Hello there! Remember me? Well, I guess it hasn’t been thaaaat long, but I think it must be one of the longest gaps between blog posts since I started this thing 5 or so years ago. It’s not like I haven’t been sewing, but I’ve been doing lots of little bits and pieces: some tests, some quilting (yes, I am truly well down that particular rabbithole) and I also finished up some projects that were sitting languishing: some kids clothes and some home goods. That felt good! Oh yes – and I went to Alaska on vacation, which was very cool!
But today is a great day to post, because Closet Core Patterns, as I’m sure you may have heard, have been busy with lots of exciting things! The team have released this wonderful new Pauline dress pattern, which I tested a few months ago, but also opened a brand new FABRIC store, Core Fabrics. OH YEAH. I mean, who doesn’t love a brilliant new fabric source? I tested their storefront a little and although they were still ramping up stock input, it was immediately clear that they were sourcing fabric after my own heart – eco-friendly from reputable sources. Excellent! I encourage you to go and check Core Fabrics out, but right now I want to fill you in on the Pauline dress and my rather extravagant black summer version in this post.
Oh man, this was one of those projects. I should have finished it about a week ago, but the last half d.r.a.g.g.e.d…. What happened was that I got all caught up on the yoke/facings part of the construction and got slightly frustrated – and then my enthusiasm to finish deflated like an overripe balloon. It’s a good thing that I love the finished result then, isn’t it? I’ll tell you straight up that, quite apart from the construction, the Named Reeta shirtdress is one of those garments that I wasn’t convinced was going to look any good riiigghhtt up until literally the last step or two of the project. It’s amazing what a difference the buttons and waist cording make. It looked very bathgown-y right up until that point – you’ll just have to trust me on that.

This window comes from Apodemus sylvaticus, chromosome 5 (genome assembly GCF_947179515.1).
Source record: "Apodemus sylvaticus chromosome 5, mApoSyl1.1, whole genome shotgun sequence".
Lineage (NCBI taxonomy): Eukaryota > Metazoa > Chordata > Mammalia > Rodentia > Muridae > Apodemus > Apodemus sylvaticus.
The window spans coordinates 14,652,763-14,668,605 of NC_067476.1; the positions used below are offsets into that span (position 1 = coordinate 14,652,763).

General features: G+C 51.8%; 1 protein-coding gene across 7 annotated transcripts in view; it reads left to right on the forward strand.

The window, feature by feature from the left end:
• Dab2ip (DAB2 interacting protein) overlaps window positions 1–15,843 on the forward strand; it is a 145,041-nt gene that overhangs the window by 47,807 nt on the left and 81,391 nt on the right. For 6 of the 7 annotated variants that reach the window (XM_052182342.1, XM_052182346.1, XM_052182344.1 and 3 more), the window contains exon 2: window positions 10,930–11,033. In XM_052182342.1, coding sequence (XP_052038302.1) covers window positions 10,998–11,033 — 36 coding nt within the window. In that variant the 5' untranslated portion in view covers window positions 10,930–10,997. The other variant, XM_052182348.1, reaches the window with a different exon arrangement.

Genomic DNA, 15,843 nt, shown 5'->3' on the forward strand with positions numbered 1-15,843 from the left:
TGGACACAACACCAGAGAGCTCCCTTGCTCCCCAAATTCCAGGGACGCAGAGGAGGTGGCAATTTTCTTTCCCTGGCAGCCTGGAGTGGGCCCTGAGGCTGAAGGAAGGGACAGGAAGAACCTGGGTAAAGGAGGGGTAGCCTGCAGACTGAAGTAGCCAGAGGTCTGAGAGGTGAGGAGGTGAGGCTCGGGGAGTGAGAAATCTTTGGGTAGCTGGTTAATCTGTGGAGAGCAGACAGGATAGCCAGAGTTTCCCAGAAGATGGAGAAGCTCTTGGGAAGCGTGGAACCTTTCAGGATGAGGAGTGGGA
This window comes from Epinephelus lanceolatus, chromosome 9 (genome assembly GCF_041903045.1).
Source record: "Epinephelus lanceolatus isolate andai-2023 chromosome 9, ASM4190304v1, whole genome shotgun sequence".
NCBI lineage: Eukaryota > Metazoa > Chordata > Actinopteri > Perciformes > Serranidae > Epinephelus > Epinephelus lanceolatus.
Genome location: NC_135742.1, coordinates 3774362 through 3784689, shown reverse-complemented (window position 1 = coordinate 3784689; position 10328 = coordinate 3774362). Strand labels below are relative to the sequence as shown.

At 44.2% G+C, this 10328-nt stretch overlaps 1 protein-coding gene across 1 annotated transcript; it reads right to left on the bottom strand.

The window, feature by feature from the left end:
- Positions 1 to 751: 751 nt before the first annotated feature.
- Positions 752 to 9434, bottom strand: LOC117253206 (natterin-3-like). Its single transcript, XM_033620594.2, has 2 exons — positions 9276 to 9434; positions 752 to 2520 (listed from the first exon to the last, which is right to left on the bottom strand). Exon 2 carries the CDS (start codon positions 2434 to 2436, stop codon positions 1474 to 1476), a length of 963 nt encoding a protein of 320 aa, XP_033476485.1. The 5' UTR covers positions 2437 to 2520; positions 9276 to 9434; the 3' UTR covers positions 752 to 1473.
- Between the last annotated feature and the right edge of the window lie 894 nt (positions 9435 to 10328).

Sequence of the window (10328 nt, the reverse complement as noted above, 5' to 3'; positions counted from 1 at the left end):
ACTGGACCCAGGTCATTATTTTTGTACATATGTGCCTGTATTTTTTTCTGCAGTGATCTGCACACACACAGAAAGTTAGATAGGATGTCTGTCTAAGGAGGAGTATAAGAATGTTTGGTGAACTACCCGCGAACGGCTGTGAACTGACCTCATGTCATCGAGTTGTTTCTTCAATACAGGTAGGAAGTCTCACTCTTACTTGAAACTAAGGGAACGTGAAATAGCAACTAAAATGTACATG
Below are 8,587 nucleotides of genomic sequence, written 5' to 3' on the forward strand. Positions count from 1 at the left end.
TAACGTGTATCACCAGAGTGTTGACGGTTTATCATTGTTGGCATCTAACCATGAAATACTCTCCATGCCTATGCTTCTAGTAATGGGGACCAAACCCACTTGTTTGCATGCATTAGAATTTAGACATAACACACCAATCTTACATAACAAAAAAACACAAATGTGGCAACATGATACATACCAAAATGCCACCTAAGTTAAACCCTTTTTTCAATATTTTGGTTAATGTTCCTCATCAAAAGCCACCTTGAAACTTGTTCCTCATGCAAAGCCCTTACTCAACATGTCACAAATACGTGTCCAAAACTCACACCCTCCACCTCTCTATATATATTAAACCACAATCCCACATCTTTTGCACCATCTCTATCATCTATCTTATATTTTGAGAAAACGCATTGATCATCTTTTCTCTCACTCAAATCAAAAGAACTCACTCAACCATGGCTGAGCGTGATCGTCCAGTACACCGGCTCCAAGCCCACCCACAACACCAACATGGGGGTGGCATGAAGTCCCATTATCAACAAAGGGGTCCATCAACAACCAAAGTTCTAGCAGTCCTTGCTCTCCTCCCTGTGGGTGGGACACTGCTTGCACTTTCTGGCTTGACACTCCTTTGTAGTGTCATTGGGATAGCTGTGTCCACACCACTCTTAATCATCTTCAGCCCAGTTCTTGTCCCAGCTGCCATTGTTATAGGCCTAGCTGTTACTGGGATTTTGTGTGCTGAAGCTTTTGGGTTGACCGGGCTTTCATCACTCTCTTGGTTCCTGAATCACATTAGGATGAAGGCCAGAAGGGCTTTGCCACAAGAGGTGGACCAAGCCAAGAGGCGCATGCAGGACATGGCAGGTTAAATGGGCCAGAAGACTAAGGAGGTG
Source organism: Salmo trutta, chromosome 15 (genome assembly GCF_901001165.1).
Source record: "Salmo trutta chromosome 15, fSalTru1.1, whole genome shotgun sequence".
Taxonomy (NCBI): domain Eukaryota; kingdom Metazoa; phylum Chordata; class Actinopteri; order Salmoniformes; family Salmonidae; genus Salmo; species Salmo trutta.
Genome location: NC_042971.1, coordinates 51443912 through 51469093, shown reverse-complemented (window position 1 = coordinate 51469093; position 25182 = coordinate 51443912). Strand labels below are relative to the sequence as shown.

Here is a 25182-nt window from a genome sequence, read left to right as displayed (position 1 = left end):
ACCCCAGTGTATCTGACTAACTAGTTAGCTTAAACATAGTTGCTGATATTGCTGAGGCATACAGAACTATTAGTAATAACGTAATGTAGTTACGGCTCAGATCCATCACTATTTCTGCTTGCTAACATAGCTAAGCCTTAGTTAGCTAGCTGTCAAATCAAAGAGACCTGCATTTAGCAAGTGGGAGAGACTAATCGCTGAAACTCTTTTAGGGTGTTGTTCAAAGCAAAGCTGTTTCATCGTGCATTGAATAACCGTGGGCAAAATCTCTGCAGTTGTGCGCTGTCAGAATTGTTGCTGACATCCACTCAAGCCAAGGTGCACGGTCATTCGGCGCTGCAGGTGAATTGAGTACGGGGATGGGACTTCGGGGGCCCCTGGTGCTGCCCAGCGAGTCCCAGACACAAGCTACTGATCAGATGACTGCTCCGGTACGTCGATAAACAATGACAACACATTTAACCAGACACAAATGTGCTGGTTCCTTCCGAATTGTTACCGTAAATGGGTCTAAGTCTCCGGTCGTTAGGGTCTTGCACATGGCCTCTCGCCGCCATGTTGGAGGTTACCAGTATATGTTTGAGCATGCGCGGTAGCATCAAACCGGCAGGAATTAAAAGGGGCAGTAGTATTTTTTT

Another dress so soon, I hear you say? Well yes – this is one of the new patterns for Seamwork this month and I have to tell you, it’s a great month! I love both of the patterns on offer for July, but wasn’t too sure about the bust support factor for Siahra (although I know some ambassadors got around this, so am interested to read their posts on the matter), so I opted to make this dress – Killian. This style is absolutely up my street with its slight vintagey vibe and I’m delighted to report that it’s jumped straight into my favourite-dress-patterns-of-all-time list. I will definitely, definitely be making more of these, and perhaps with some variations, so stay tuned for those.
First though, you might wonder why I like it so much? Really, it’s because it has features that I think really suit me. It’s that simple. I’m also very happy with the fit I achieved and thought that it might be helpful for beginners (or anyone who’s interested) if I explain how I went about the fitting process. Obviously everyone is different, but one thing I found hard as a beginner was just assessing a pattern and figuring out what to tackle, and in which order. I’m not a fitting expert by any means, but I’ve definitely gotten better at fitting my body over the years, so perhaps it will help someone. I’ll pop that detailed section at the bottom of the post. Let me know if you have questions!
I wasn’t kidding when I said I was into dresses right now. I have this one, another two in progress and ANOTHER two prepped and just waiting to be cut out (which as you know, is my favourite thing to do (yes, I’m a weirdo, but I just adore the cutting part). This is the Seamwork Kimmy, which came out last year at some point. I really liked the version on the model and filed it under “potential future projects” in my brain, and then I saw some versions on Instagram that prompted me to order the copyshop version while I was getting some other stuff printed. It’s a fun little sundress , which is mostly a success, but I don’t think it will go down as a favourite of all time. Let me tell you why…
The Kimmy is described as: “a versatile dress that marries effortless style with ease and comfort. Dolman sleeves with adjustable gathers and an elastic waistline offer this frock its figure-flattering shape.” The pattern comes in Seamwork’s two sizing ranges: 0-16 in the misses range with a C cup block, and 18-26 in the curvy range with a DD block. There is an overlap between the two ranges now, but this is an older pattern, so the break happens at the size 16. The pattern is drafted for a height of 5’8″. I’m 5’6″ and didn’t make any changes to the length and, as you can see, it’s still fairly short – above knee length. You’ll probably want to check that if you have long legs.